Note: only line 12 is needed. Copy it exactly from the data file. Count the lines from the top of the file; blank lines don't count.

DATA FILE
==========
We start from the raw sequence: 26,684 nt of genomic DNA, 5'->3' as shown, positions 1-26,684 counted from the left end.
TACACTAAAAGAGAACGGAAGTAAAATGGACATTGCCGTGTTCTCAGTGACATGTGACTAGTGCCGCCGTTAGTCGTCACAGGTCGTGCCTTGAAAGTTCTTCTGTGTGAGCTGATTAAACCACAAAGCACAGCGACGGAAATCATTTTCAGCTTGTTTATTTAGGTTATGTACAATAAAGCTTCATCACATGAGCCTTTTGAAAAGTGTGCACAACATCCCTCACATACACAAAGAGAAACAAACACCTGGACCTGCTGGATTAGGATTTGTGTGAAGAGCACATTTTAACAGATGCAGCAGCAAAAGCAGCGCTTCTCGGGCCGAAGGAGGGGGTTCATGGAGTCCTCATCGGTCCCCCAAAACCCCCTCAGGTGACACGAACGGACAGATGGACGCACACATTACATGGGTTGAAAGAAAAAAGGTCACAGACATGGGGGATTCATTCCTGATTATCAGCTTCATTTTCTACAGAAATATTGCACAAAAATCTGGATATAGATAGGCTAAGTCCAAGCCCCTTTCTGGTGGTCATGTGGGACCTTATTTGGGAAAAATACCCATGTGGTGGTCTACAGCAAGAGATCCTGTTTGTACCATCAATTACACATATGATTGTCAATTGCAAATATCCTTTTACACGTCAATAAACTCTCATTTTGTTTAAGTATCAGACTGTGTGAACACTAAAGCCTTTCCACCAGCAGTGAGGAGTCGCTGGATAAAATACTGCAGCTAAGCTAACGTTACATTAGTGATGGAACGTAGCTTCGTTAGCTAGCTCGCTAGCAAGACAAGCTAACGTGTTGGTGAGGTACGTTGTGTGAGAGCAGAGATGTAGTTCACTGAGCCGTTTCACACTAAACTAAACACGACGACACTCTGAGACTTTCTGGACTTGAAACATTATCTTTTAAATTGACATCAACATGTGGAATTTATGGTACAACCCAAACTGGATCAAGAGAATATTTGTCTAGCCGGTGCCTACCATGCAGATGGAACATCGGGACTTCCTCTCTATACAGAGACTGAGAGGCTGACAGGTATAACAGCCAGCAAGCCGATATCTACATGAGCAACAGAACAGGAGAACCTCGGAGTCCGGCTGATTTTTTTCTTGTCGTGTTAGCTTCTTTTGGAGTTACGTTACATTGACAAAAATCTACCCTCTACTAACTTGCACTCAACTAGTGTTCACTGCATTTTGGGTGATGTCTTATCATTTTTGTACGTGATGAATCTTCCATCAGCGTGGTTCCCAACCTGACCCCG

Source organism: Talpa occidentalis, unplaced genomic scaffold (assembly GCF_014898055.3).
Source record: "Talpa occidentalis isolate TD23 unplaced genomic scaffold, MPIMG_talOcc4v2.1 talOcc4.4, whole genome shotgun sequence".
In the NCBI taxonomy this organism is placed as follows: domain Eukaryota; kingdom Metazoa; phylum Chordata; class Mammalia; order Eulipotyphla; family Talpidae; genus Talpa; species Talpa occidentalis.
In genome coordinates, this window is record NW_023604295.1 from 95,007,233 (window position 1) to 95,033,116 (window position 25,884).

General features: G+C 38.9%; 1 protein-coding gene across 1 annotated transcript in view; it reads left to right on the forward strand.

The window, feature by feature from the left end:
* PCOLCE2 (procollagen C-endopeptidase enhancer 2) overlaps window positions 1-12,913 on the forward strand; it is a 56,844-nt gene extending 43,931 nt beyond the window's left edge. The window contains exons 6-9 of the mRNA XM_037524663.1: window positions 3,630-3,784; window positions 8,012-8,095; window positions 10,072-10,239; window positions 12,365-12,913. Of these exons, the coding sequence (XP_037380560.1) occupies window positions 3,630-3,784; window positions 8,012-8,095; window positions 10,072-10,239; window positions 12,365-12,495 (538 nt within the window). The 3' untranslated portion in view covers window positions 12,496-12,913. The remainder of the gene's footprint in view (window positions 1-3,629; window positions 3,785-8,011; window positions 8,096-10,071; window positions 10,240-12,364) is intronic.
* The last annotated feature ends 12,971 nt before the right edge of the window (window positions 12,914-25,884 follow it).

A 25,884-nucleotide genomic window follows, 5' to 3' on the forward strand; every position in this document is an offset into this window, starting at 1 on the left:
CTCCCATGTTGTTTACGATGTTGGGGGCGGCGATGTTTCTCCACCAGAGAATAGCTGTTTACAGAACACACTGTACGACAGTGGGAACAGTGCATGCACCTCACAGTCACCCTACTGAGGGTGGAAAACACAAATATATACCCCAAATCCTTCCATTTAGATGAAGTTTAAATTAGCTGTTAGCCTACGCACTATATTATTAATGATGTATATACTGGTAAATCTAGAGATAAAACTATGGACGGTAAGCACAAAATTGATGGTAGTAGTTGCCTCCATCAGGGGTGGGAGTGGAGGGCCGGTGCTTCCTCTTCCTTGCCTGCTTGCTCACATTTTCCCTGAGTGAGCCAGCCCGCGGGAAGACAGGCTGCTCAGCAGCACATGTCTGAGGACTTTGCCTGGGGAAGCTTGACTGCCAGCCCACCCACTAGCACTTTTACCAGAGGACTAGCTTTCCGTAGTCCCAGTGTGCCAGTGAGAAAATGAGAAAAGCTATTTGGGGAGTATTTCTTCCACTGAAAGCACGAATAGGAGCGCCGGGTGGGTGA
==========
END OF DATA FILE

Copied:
CTCCCATGTTGTTTACGATGTTGGGGGCGGCGATGTTTCTCCACCAGAGAATAGCTGTTTACAGAACACACTGTACGACAGTGGGAACAGTGCATGCACCTCACAGTCACCCTACTGAGGGTGGAAAACACAAATATATACCCCAAATCCTTCCATTTAGATGAAGTTTAAATTAGCTGTTAGCCTACGCACTATATTATTAATGATGTATATACTGGTAAATCTAGAGATAAAACTATGGACGGTAAGCACAAAATTGATGGTAGTAGTTGCCTCCATCAGGGGTGGGAGTGGAGGGCCGGTGCTTCCTCTTCCTTGCCTGCTTGCTCACATTTTCCCTGAGTGAGCCAGCCCGCGGGAAGACAGGCTGCTCAGCAGCACATGTCTGAGGACTTTGCCTGGGGAAGCTTGACTGCCAGCCCACCCACTAGCACTTTTACCAGAGGACTAGCTTTCCGTAGTCCCAGTGTGCCAGTGAGAAAATGAGAAAAGCTATTTGGGGAGTATTTCTTCCACTGAAAGCACGAATAGGAGCGCCGGGTGGGTGA